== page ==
Slipper Orchid

The orchid center at the Atlanta Botanical Garden is full of many different types of orchids and other exotic plants.  These slipper orchids really look as if some tiny person could slip them on their feet and walk off into the forest in high style.

I love seeing the fantastic variety of shapes and colors that the orchid family is made up of.  All the beautiful plants at the gardens are a pleasure to experience.  It is a true joy to spend time here and marvel at the wonders of nature and be glad to have the chance to share in this amazing planet we live on.

Atlanta Botanical Garden
Atlanta, Georgia, USA

Nikon D7100
Tamron SP 16-300mm F/3.5-6.3 Di II VC
100mm @ f/11 – 1/100 sec – ISO 400

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The Curious Garden

The current special exhibit at the Atlanta Botanical Garden is called The Curious Garden.  It is  a mix of plants and man-made objects intended to pique our curiosity and make us think about things in a different way.

The Curious Garden features 11 site-specific installations created to highlight the Garden’s plant collections and plant conservation work by prompting visitors to make discoveries, ask questions and engage in conversations. Bold, often unexpected, man-made and altered natural materials are employed to direct the eye to focus on the simple beauty of nature.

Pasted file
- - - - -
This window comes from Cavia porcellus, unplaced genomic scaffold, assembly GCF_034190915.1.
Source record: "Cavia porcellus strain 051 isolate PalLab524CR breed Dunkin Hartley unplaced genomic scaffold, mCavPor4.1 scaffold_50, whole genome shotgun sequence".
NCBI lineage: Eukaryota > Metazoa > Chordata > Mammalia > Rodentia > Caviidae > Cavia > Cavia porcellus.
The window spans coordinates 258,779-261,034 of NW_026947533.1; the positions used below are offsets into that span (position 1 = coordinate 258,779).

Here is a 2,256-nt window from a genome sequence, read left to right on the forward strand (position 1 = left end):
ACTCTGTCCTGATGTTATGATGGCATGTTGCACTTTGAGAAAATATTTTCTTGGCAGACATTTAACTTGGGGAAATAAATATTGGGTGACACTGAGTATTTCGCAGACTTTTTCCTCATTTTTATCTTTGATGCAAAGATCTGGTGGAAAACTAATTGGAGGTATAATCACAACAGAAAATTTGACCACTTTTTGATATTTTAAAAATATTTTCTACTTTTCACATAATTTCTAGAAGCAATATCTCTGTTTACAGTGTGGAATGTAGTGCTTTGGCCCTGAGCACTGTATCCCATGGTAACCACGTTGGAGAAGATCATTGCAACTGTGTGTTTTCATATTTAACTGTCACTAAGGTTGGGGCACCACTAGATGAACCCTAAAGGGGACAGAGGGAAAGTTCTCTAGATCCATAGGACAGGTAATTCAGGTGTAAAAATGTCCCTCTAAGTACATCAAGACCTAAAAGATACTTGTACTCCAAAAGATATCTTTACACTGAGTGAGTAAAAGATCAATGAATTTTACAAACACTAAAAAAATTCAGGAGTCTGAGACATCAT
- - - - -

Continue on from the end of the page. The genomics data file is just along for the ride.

My image above is part of the installation inside the Orchid Center conservatory.  This display features multiple chandeliers and crystal beads with orchids and other plants entwined among the hanging lights.  It is a wonderful combination of shape, color and light.  We found ourselves walking in circles while looking up through the leaves, flowers and shiny sparkly glass.  Quite a sight to see!

Atlanta Botanical Garden
Atlanta, Georgia, USA

Nikon D7100
Tamron SP 16-300mm F/3.5-6.3 Di II VC
38mm @ f/16 – 1/10 sec – ISO 400

Jungle Orchid

There are so many beautiful orchids at the Atlanta Botanical Garden.  This one caught my eye mainly because of the leaves.  The apricot-colored flower is magnificent but the patterns in the leaves just made me think of some deep-dark jungle.  Sometimes, the background is just as important as the subject.

In his Macro Bootcamp workshop, Mike Moats tells students that his most successful images come from a combination of a subject and a background that work well together.  I’m not sure if I lived up to his level on this one but I do believe that the combination of the two is more than either one by themselves.

Atlanta Botanical Garden
Atlanta, Georgia, USA

Nikon D7100
Tamron SP 16-300mm F/3.5-6.3 Di II VC
100mm @ f/11 – 1/16 sec – ISO 400

Tears of the Orchid

As I said yesterday, the Orchid Center at the Atlanta Botanical Garden is one of my favorite places.  The shapes and colors on these flowers are totally amazing!  There were a number of this variety showing off their beautiful blooms and glistening with water drops that are frequently sprayed on the plants in this environment.